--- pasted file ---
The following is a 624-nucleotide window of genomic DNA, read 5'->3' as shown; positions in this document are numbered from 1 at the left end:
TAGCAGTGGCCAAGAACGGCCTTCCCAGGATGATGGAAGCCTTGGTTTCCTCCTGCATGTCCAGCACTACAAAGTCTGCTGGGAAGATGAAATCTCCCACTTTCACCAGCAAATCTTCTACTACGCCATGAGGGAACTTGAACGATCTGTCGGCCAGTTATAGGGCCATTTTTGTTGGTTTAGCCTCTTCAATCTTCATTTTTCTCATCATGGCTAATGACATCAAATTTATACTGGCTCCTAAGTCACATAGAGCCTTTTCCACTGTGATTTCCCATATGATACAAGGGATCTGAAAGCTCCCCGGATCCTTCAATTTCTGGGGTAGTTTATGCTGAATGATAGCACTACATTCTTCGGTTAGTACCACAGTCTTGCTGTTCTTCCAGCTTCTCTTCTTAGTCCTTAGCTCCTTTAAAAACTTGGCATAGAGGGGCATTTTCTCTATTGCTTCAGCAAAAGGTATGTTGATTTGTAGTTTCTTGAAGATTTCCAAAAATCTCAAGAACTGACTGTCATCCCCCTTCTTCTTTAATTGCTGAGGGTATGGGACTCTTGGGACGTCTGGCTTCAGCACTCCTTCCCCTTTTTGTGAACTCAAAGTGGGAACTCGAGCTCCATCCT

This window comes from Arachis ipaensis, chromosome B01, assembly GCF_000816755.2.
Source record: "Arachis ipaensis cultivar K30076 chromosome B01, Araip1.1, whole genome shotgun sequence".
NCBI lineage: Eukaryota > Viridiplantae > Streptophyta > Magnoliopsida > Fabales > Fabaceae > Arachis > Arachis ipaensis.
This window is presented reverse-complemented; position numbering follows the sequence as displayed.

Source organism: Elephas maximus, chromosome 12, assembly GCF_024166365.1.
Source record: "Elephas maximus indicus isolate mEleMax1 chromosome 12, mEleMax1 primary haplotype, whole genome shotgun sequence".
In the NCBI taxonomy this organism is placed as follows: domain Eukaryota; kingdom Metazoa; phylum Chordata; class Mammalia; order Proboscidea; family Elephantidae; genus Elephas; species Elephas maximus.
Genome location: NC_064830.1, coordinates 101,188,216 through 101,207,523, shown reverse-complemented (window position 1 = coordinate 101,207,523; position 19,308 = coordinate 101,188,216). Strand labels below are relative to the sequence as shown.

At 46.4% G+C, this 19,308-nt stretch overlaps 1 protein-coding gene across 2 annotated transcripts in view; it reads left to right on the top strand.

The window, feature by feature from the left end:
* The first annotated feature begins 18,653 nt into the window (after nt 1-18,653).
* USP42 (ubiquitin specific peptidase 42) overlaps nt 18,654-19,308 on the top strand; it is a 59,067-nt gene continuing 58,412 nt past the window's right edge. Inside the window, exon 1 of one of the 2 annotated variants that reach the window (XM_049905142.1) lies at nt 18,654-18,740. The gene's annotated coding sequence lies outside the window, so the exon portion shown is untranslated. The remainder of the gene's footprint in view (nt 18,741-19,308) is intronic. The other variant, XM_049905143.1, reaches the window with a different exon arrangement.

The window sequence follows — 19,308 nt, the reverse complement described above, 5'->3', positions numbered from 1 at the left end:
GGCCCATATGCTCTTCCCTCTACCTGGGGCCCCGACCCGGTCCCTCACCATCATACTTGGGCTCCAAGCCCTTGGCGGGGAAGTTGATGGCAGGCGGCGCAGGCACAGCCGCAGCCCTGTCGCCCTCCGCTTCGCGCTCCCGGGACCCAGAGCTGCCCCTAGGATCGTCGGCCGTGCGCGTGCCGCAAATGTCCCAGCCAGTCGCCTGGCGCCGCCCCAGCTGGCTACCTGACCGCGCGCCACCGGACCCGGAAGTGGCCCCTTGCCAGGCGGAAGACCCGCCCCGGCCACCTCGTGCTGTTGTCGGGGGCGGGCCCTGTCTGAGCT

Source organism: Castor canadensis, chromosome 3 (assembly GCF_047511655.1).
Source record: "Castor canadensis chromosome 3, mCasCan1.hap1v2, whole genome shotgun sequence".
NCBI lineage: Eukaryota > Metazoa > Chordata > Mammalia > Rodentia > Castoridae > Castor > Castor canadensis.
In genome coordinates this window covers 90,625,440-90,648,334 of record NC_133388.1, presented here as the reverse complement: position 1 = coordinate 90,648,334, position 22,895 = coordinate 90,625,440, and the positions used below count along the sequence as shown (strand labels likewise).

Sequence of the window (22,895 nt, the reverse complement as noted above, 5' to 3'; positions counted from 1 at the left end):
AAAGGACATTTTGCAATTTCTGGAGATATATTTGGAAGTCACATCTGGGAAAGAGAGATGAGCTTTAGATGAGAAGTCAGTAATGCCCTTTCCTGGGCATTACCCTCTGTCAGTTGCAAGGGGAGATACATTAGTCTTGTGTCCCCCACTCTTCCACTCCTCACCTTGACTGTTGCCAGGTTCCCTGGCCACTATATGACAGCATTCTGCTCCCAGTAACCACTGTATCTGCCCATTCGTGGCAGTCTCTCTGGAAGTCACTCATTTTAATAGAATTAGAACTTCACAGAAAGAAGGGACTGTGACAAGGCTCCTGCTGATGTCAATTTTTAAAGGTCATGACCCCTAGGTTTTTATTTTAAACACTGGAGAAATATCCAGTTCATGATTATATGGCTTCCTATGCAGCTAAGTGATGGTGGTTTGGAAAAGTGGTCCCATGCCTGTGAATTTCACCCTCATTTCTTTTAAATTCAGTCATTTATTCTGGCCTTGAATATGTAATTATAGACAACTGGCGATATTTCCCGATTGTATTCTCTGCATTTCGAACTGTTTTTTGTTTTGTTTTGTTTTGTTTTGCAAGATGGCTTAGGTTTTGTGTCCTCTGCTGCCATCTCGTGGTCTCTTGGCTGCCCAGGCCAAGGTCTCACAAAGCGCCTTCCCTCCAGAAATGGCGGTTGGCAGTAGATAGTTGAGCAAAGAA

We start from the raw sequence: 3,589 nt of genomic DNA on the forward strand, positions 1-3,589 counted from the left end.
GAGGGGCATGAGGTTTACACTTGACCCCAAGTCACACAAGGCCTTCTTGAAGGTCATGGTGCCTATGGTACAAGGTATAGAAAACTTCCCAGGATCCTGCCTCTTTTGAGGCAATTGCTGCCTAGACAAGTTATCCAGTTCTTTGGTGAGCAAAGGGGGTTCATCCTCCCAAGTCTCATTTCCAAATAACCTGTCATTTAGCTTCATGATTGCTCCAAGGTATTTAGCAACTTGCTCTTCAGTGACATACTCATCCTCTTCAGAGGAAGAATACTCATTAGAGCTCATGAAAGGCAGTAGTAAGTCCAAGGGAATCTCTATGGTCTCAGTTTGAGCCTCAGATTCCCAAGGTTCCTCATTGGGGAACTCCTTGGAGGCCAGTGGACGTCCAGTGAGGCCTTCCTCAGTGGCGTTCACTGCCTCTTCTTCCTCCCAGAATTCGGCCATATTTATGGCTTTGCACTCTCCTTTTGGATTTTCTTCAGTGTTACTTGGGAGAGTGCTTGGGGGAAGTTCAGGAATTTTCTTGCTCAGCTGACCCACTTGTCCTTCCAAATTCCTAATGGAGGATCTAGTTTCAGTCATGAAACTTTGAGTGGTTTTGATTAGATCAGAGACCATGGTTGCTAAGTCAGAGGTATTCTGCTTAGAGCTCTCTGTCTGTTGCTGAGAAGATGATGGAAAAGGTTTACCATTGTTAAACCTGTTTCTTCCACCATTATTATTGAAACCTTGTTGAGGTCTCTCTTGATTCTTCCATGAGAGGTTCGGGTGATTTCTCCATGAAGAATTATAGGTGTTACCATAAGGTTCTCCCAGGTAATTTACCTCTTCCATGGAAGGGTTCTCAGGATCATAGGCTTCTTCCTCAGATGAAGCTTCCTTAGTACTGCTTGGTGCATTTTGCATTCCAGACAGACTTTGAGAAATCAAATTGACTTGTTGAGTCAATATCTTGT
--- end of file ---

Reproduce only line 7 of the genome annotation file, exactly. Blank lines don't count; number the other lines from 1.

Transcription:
Source organism: Elephas maximus, chromosome 12, assembly GCF_024166365.1.